At the core of petitioners case is their claim that the findings of facts of the Court of Appeals and its conclusions anchored thereon are belied by the evidence on record in contrast to those of the trial court. It bears stressing, however, that in a petition for review on certiorari, only questions of law may be raised in said petition. The jurisdiction of this Court in cases brought to it from the Court of Appeals is confined to reviewing and reversing the errors of law ascribed to it, findings of facts being conclusive on this Court. The Court is not tasked to calibrate and assess the probative weight of evidence adduced by the parties during trial all over again.21 In those instances where the findings of facts of the trial court and its conclusions anchored on said findings are inconsistent with those of the Court of Appeals, this Court does not automatically delve into the record to determine which of the discordant findings and conclusions should prevail and to resolve the disputed facts for itself. This Court is tasked to merely determine which of the findings of the two tribunals are conformable to the facts at hand.22 So long as the findings of facts of the Court of Appeals are consistent with or are not palpably contrary to the evidence on record, this Court shall decline to embark on a review on the probative weight of the evidence of the parties. Indeed, in Tan vs. Lim,23 this Court, citing its ruling in Hermo vs. Court of Appeals,24 held that it is the findings of the Court of Appeals and not those of the trial court which are final and conclusive on this Court. The rule is not without exception. This Court may review the findings of facts of the Court of Appeals and its conclusions based thereon if the inference made by the appellate court from its findings of facts is manifestly erroneous, absurd or impossible, or when the judgment of the said court is premised on a misappreciation of facts.25cräläwvirtualibräry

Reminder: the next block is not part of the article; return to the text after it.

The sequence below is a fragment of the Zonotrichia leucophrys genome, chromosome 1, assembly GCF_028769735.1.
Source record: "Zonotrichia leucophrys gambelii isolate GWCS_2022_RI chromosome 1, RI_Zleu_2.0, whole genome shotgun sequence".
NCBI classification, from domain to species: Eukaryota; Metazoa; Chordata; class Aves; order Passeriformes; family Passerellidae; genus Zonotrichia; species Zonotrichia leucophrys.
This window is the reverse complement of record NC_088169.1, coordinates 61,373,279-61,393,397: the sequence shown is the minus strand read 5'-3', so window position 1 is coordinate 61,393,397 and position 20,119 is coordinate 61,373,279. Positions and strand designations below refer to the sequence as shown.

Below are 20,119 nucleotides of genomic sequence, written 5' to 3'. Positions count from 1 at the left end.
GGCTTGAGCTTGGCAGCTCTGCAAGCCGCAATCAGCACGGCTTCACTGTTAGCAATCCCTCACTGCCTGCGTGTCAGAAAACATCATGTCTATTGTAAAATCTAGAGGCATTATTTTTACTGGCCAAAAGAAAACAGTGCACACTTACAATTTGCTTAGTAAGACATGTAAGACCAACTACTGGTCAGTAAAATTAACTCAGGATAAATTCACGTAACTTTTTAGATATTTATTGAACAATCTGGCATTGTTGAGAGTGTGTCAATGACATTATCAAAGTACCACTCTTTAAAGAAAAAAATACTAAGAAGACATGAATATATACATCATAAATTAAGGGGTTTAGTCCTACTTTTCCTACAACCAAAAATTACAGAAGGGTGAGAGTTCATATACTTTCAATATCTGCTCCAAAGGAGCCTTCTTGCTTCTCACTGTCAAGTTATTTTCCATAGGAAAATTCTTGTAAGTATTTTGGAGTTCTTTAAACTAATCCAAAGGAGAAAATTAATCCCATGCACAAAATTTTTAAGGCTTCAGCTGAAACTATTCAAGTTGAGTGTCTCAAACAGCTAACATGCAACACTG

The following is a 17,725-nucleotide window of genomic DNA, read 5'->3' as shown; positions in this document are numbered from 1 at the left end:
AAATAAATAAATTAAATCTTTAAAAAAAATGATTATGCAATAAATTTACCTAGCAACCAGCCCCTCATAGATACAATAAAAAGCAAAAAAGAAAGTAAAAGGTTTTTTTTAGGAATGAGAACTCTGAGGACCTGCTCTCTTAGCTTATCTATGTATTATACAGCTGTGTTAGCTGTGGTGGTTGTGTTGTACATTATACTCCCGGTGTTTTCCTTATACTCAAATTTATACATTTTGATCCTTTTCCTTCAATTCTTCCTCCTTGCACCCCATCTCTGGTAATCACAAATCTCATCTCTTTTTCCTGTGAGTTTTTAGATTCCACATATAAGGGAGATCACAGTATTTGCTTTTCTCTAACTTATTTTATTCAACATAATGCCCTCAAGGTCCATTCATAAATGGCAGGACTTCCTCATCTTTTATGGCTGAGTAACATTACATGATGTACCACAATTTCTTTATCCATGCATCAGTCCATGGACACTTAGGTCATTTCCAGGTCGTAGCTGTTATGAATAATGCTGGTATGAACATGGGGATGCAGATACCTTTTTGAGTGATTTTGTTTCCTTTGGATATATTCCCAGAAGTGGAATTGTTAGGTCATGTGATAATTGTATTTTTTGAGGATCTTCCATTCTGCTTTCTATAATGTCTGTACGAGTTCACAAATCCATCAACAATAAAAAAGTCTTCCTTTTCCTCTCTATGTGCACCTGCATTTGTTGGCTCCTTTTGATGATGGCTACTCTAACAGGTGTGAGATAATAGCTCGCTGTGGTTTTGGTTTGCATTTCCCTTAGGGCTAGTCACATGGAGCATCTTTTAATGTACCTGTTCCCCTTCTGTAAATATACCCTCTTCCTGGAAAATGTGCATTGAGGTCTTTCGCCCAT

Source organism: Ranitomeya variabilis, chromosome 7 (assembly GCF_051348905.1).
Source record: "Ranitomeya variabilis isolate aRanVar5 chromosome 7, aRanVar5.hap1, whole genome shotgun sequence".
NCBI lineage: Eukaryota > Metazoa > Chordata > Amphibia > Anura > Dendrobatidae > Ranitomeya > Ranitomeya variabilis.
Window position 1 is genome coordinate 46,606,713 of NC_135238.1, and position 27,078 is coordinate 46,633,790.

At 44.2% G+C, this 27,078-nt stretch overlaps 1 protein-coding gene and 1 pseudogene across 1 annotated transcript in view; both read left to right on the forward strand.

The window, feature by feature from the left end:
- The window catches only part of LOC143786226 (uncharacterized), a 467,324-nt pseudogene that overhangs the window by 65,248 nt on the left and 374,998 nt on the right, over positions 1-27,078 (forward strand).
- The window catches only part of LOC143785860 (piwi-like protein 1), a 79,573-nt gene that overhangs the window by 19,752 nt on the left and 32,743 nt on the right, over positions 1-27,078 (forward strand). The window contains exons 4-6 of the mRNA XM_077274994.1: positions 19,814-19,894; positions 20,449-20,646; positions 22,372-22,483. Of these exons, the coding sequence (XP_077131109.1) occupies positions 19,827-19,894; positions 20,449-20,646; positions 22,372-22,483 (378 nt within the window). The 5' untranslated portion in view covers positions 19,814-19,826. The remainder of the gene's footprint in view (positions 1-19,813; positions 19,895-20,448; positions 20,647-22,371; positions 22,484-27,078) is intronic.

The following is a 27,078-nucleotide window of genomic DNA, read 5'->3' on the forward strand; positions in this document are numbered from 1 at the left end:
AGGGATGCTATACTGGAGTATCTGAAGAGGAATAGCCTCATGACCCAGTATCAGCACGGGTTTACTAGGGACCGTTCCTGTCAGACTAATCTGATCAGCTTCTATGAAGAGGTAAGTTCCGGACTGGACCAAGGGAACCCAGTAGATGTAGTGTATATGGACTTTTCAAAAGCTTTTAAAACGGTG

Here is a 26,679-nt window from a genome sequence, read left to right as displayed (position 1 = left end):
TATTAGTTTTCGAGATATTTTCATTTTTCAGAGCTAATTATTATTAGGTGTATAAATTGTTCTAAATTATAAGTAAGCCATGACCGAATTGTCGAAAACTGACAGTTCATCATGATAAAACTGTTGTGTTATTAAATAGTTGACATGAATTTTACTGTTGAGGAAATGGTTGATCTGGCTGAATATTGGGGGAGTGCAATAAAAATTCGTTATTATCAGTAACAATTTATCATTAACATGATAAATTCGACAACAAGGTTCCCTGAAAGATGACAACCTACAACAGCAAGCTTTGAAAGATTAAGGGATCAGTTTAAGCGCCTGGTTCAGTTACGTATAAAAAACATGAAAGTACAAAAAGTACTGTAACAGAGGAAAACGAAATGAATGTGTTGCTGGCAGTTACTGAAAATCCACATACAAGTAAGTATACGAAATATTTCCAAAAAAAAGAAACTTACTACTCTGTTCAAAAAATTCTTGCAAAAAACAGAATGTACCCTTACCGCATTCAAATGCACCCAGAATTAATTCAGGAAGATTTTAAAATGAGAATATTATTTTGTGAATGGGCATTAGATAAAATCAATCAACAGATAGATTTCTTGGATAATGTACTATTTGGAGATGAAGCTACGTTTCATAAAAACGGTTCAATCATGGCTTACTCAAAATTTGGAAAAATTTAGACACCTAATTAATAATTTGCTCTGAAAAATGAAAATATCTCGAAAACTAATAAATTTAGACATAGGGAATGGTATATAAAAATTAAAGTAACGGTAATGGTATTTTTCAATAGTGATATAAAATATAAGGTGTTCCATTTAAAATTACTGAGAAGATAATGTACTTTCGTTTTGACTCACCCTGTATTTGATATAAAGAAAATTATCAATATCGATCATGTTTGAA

In this case, the findings of facts of the Court of Appeals and its conclusions anchored thereon are in terra firma, buttressed as they are by the evidence on record. The Court of Appeals correctly ruled that the findings of facts, deductions, and conclusions of the trial court are not warranted by the evidence on record.
Petitioners failed to adduce a preponderance of evidence to prove that respondents and Diamond Motors Corporation entered into a special arrangement relative to the issuance of certificates of registration over the buses under the name of petitioner Superlines. Petitioners were also unable to prove that respondent purchased from Diamond Motors Corporation the new buses. In contrast, the vehicle invoices of Diamond Motors Corporation26 irrefragably show that it sold the said buses to petitioner Superlines. The net proceeds of the loan were remitted by respondent to petitioner Superlines and the latter remitted the same to Diamond Motors Corporation in payment of the purchase price of the buses. In fine, respondent and Diamond Motors Corporation had no direct business transactions relative to the purchase of the buses and the payment of the purchase price thereof.